Rousseff is expected to finally replace Mantega this week with respected banker Joaquim Levy. But it’s unclear whether the job description has really changed since then and whether Levy will have the power and independence to execute the pro-business shift that investors are hoping for.
Anderson Antunes – Forbes, 11/20/2014
One of the most famous songs by the late Brazilian rock star and songwriter Raul Seixas is entitled ‘Rent,’ in reference to what he considered to be the best solution for Brazil: literally, to rent the country for foreigners. The song was composed in 1980, at a time when Brazil was going through a difficult economic period marked by hyperinflation.
Fast-forward to 2014. Today the ghost of price increases gone out of control has come back to haunt Brazilians, partly due to a government-sponsored rise in fuel prices that resulted in consumer prices advancing 6.54% in the 12 months through mid-November, down from a rise of 6.62% through the previous month but still above the 6.5% ceiling of Brazil’s Central Bank target, according to the median of 22 market forecasts for the IPCA-15 inflation index.
Add to that a total lack of confidence from investors, a growing budget deficit, falling industrial production and rising poverty. Even the stability of the Brazilian job market, one of the few bright spots for the government, has begun to show signs of difficulties ahead: For the first time since October 1999 the weekly payroll numbers showed a net loss of 30,000 jobs last month, well below the market expectations of a gain of 56,000.
Jeremy Warner – The Telegraph, 10/28/2014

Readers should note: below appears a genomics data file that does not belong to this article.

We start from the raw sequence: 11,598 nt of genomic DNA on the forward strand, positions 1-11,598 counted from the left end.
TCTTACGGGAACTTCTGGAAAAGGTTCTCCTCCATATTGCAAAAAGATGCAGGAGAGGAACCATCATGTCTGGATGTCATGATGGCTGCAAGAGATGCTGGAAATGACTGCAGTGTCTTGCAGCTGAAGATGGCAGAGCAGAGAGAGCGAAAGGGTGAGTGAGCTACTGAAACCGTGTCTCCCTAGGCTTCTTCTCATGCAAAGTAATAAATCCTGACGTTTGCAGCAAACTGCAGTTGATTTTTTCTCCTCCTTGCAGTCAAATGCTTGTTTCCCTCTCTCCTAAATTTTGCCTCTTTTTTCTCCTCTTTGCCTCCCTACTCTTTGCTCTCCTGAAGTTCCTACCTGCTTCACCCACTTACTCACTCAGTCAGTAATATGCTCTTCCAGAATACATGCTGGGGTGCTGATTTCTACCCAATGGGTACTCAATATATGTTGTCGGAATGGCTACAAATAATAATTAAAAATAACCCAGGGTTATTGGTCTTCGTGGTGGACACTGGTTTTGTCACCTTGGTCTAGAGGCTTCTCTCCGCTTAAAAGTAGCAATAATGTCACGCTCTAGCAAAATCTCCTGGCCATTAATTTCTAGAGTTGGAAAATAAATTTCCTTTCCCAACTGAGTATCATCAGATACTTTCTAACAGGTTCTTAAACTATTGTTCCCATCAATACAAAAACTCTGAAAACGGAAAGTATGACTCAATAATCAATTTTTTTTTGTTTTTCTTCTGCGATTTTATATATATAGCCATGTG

The definition of an emerging market, it was sometimes said – in the days before Goldman Sachs led the stampede of Western money into the developing world – is one from which it is impossible to emerge in a crisis. Investors will know the feeling as they survey the damage to their wealth inflicted by the re-election of the centre left Dilma Rousseff as president of Brazil this week.
In dismay, the Brazilian Ibovespa was down a stomach churning 6.2pc and the Real, in precipitous decline for some years now, fell another 3pc. Investors had hoped for a return to the “Plano Real” and the pro-business agenda of Fernando Henrique Cardoso in the mid-90s to early noughties; instead it’s at least another four years of Workers Party interventionism they have to look forward to.
Brazil is not yet in fully-blown crisis mode, of the type which Latin America seems perennially prone to, but it is self-evidently already on a very slippery slope. Growth has slowed to a virtual standstill, inflation is again climbing towards double digits, and investment has slumped.
Alan Bjerga – Bloomberg News, 09/30/2014
The U.S. and Brazil reached a $300 million agreement to resolve a dispute over cotton subsidies that has bedeviled the two nations for more than a decade.
The accord signed today in Washington involves a one-time U.S. payment to the Brazil Cotton Institute in return for that nation dropping all claims against the U.S., the U.S. Trade Representative said in a statement. Brazil will also not pursue any new World Trade Organization cotton claims while a five-year farm bill Congress passed in February is in effect.
“Today’s agreement brings to a close a matter which put hundreds of millions of dollars in U.S. exports at risk,” U.S. Trade Representative Michael Froman said in a statement with Agriculture Secretary Tom Vilsack. “The United States and Brazil look forward to building on this significant progress in our bilateral economic relationship.”